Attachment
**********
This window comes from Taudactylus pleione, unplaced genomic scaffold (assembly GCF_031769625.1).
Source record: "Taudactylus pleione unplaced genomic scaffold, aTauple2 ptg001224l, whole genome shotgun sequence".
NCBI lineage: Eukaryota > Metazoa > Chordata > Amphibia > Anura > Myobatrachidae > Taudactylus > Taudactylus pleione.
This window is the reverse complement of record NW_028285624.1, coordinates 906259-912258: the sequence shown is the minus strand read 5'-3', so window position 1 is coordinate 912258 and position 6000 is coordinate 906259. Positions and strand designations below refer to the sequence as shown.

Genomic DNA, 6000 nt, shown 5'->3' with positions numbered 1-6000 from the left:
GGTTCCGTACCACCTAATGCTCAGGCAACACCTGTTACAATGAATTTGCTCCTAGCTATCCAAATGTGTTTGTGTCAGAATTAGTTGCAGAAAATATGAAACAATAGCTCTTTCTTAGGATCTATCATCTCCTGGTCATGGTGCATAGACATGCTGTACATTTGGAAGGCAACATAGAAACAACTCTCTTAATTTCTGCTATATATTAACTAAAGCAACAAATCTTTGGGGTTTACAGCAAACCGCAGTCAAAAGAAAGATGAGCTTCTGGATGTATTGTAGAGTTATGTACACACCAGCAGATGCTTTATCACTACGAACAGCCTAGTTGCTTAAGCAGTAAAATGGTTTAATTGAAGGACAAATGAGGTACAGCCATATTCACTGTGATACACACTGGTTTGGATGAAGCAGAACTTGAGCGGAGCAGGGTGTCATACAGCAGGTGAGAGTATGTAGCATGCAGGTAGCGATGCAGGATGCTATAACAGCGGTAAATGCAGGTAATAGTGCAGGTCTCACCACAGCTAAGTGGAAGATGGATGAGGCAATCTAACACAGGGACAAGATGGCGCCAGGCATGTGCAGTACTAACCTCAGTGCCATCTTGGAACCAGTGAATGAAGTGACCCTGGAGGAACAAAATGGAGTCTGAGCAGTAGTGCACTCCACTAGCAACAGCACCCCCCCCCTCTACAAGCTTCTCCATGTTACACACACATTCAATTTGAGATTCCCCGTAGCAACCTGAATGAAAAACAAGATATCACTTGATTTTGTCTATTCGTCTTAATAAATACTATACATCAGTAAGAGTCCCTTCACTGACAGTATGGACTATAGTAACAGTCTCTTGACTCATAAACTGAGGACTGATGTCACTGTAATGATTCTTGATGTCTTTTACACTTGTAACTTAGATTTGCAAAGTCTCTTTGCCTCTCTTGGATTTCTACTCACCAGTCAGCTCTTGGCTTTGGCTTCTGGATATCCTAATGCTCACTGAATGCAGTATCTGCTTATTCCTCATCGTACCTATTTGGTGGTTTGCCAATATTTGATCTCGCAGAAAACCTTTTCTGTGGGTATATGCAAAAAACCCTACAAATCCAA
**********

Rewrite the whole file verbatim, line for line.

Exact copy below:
This window comes from Taudactylus pleione, unplaced genomic scaffold (assembly GCF_031769625.1).
Source record: "Taudactylus pleione unplaced genomic scaffold, aTauple2 ptg001224l, whole genome shotgun sequence".
NCBI lineage: Eukaryota > Metazoa > Chordata > Amphibia > Anura > Myobatrachidae > Taudactylus > Taudactylus pleione.
This window is the reverse complement of record NW_028285624.1, coordinates 906259-912258: the sequence shown is the minus strand read 5'-3', so window position 1 is coordinate 912258 and position 6000 is coordinate 906259. Positions and strand designations below refer to the sequence as shown.

Genomic DNA, 6000 nt, shown 5'->3' with positions numbered 1-6000 from the left:
GGTTCCGTACCACCTAATGCTCAGGCAACACCTGTTACAATGAATTTGCTCCTAGCTATCCAAATGTGTTTGTGTCAGAATTAGTTGCAGAAAATATGAAACAATAGCTCTTTCTTAGGATCTATCATCTCCTGGTCATGGTGCATAGACATGCTGTACATTTGGAAGGCAACATAGAAACAACTCTCTTAATTTCTGCTATATATTAACTAAAGCAACAAATCTTTGGGGTTTACAGCAAACCGCAGTCAAAAGAAAGATGAGCTTCTGGATGTATTGTAGAGTTATGTACACACCAGCAGATGCTTTATCACTACGAACAGCCTAGTTGCTTAAGCAGTAAAATGGTTTAATTGAAGGACAAATGAGGTACAGCCATATTCACTGTGATACACACTGGTTTGGATGAAGCAGAACTTGAGCGGAGCAGGGTGTCATACAGCAGGTGAGAGTATGTAGCATGCAGGTAGCGATGCAGGATGCTATAACAGCGGTAAATGCAGGTAATAGTGCAGGTCTCACCACAGCTAAGTGGAAGATGGATGAGGCAATCTAACACAGGGACAAGATGGCGCCAGGCATGTGCAGTACTAACCTCAGTGCCATCTTGGAACCAGTGAATGAAGTGACCCTGGAGGAACAAAATGGAGTCTGAGCAGTAGTGCACTCCACTAGCAACAGCACCCCCCCCCTCTACAAGCTTCTCCATGTTACACACACATTCAATTTGAGATTCCCCGTAGCAACCTGAATGAAAAACAAGATATCACTTGATTTTGTCTATTCGTCTTAATAAATACTATACATCAGTAAGAGTCCCTTCACTGACAGTATGGACTATAGTAACAGTCTCTTGACTCATAAACTGAGGACTGATGTCACTGTAATGATTCTTGATGTCTTTTACACTTGTAACTTAGATTTGCAAAGTCTCTTTGCCTCTCTTGGATTTCTACTCACCAGTCAGCTCTTGGCTTTGGCTTCTGGATATCCTAATGCTCACTGAATGCAGTATCTGCTTATTCCTCATCGTACCTATTTGGTGGTTTGCCAATATTTGATCTCGCAGAAAACCTTTTCTGTGGGTATATGCAAAAAACCCTACAAATCCAA